Netflix‘s new docu-series Wild Wild Country has renewed interest in the Rajneeshpuram commune of the 1980s, where spiritual leader Bhagwan Shree Rajneesh cooked up salmonella to eventually poison 751 people, engaged in free love and took over the local government.
Today, it’s the site of a Young Life Christian youth camp where kids arrive each year to learn about Jesus Christ in a resort-like haven complete with water slides.
Wild Wild Country explores the strange and mysterious story of how Rajneesh and his devotees took over a remote part of eastern Oregon, documenting the rise and fall of the commune through conversations with former members and the locals who hated them.
As Wild Wild Country reveals over six episodes, the Rajneeshees transformed the property into a community with its own shopping malls, infrastructure, airport and restaurants. Skirmishes with the local town of Antelope’s nearly 60 residents eventually culminated in murder plots and a bioterror attack, bringing the life of sex and drugs to an end when Rajneesh skipped town, while his next-in-command, Ma Anand Sheela, was arrested.
The 64,000-acre expanse where the Rajneeshees lived was eventually purchased by billionaire Dennis Washington in 1991. After encountering zoning problems, Washington donated the property to Young Life, a Colorado-based Christian youth group with branches throughout the world. These days, Washington Family Ranch operates as a Christian youth camp — where kids come each summer to learn about Jesus Christ.
Camp manager Andy Squires told TIME he’s seen a surge in interest in the history of his camp since Wild Wild Country premiered in March, but he wants the past to stay firmly in the past.
“Things have changed and we’re excited about what’s going on here,” Squires, who has worked at the ranch for 16 years, said. “We get the opportunity for kids to come and have fun in the summertime.”
Where red- and orange-clad Rajneeshees once danced naked and worshipped the Bhagwan, children now drive go-karts, zip line and slide down a giant water slide that sits in a park within the camp. Campers also “get to hear about life with Jesus,” each day at meetings that involve singing and skits, Squires said, noting that everyone is “free to decide” how much they want to participate in religious education.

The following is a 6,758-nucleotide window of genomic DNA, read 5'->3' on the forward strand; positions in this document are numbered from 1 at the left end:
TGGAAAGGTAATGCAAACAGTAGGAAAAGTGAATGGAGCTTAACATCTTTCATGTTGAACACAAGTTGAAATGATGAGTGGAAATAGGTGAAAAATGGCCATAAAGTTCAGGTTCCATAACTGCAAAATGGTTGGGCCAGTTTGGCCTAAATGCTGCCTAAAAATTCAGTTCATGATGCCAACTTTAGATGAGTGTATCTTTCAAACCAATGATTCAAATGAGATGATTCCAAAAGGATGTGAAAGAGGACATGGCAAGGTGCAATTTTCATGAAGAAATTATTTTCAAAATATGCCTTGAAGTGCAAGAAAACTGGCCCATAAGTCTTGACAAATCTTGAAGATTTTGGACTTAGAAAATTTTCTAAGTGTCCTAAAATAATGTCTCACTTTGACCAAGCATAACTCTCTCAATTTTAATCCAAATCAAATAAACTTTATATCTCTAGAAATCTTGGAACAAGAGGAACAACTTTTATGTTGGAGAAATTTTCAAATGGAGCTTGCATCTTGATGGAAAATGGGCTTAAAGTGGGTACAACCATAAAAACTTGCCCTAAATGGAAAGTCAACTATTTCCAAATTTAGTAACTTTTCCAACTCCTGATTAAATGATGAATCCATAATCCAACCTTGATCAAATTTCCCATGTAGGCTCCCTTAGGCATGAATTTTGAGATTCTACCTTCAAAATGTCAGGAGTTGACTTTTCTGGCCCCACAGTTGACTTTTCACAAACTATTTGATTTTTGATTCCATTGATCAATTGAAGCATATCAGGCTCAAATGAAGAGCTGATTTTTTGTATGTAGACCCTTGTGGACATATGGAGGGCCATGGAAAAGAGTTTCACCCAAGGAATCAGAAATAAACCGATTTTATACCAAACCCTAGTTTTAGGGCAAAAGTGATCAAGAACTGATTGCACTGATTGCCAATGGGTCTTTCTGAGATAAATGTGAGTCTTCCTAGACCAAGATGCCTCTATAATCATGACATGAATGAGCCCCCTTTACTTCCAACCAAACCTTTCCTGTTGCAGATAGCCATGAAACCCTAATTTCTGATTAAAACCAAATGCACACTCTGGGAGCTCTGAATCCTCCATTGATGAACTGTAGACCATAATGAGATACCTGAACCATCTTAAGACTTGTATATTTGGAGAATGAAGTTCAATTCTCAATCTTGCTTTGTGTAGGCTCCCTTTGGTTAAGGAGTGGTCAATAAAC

Notable buildings at Rajneeshpuram have now changed. Sheela’s house, where the group’s bioterror attack was planned, has been remodeled into suites for guests who help out at the camp in the summer and stay for about a month. In a somewhat lucky turn for planners trying to figure out what to do with Rajneesh’s house, a 1997 wildfire burned it down. Squires said very few of the original structures remain and every building has been remodeled.
Although the residents of Antelope objected loudly to the Rajneeshees building a commune, Squires said Young Life has easily integrated with the locals. Some camp employees even go to church in town, he said.
Wild Wild Country addresses how the area changed from commune to camp in the closing minutes of the series. Footage from Young Life shows youth jumping and cheering at sermons, drawing a parallel to how the Rajneeshees acted upon seeing their guru.
Antelope Mayor John Silvertooth said in the last episode of Wild Wild Country that he sees a few eerie similarities between the Young Life camp and the 1980s commune, but “they’re much better neighbors than the Rajneeshees.”